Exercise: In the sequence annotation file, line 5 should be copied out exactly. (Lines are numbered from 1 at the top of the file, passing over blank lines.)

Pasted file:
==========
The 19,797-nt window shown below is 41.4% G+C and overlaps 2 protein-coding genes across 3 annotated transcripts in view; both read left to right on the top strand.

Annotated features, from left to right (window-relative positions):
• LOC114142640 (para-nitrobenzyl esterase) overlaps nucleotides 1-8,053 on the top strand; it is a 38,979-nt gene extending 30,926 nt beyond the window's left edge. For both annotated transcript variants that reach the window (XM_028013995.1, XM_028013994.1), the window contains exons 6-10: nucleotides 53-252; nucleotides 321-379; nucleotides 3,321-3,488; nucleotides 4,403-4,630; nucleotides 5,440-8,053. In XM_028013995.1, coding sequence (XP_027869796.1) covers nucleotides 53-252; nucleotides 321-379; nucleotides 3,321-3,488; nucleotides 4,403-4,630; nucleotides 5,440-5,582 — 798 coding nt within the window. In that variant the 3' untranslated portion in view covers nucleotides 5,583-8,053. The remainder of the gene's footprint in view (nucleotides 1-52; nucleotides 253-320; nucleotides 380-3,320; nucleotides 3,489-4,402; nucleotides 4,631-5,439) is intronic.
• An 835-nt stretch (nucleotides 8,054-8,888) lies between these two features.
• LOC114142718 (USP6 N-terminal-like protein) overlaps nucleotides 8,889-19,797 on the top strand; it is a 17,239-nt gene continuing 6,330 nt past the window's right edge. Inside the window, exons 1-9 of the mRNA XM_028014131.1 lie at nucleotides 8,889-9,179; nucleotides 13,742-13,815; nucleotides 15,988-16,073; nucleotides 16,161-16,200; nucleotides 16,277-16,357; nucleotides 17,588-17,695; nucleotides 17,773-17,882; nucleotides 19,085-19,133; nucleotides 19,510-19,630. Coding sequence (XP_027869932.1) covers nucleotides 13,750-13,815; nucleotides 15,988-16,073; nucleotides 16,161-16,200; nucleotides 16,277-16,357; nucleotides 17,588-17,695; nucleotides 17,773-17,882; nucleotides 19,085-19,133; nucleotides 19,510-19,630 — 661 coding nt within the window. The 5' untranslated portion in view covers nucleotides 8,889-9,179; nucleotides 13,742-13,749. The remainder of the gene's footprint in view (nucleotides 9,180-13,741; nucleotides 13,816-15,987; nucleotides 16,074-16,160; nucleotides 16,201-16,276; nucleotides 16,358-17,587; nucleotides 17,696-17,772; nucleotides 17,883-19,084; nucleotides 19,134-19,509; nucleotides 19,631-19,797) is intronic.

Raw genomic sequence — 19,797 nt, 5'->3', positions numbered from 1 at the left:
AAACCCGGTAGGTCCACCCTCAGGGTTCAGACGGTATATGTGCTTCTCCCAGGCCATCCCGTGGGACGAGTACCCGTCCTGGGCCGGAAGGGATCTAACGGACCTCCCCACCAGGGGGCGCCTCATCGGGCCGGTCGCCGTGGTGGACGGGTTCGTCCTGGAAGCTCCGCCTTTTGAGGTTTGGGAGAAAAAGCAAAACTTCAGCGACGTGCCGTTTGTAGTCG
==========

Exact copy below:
• LOC114142718 (USP6 N-terminal-like protein) overlaps nucleotides 8,889-19,797 on the top strand; it is a 17,239-nt gene continuing 6,330 nt past the window's right edge. Inside the window, exons 1-9 of the mRNA XM_028014131.1 lie at nucleotides 8,889-9,179; nucleotides 13,742-13,815; nucleotides 15,988-16,073; nucleotides 16,161-16,200; nucleotides 16,277-16,357; nucleotides 17,588-17,695; nucleotides 17,773-17,882; nucleotides 19,085-19,133; nucleotides 19,510-19,630. Coding sequence (XP_027869932.1) covers nucleotides 13,750-13,815; nucleotides 15,988-16,073; nucleotides 16,161-16,200; nucleotides 16,277-16,357; nucleotides 17,588-17,695; nucleotides 17,773-17,882; nucleotides 19,085-19,133; nucleotides 19,510-19,630 — 661 coding nt within the window. The 5' untranslated portion in view covers nucleotides 8,889-9,179; nucleotides 13,742-13,749. The remainder of the gene's footprint in view (nucleotides 9,180-13,741; nucleotides 13,816-15,987; nucleotides 16,074-16,160; nucleotides 16,201-16,276; nucleotides 16,358-17,587; nucleotides 17,696-17,772; nucleotides 17,883-19,084; nucleotides 19,134-19,509; nucleotides 19,631-19,797) is intronic.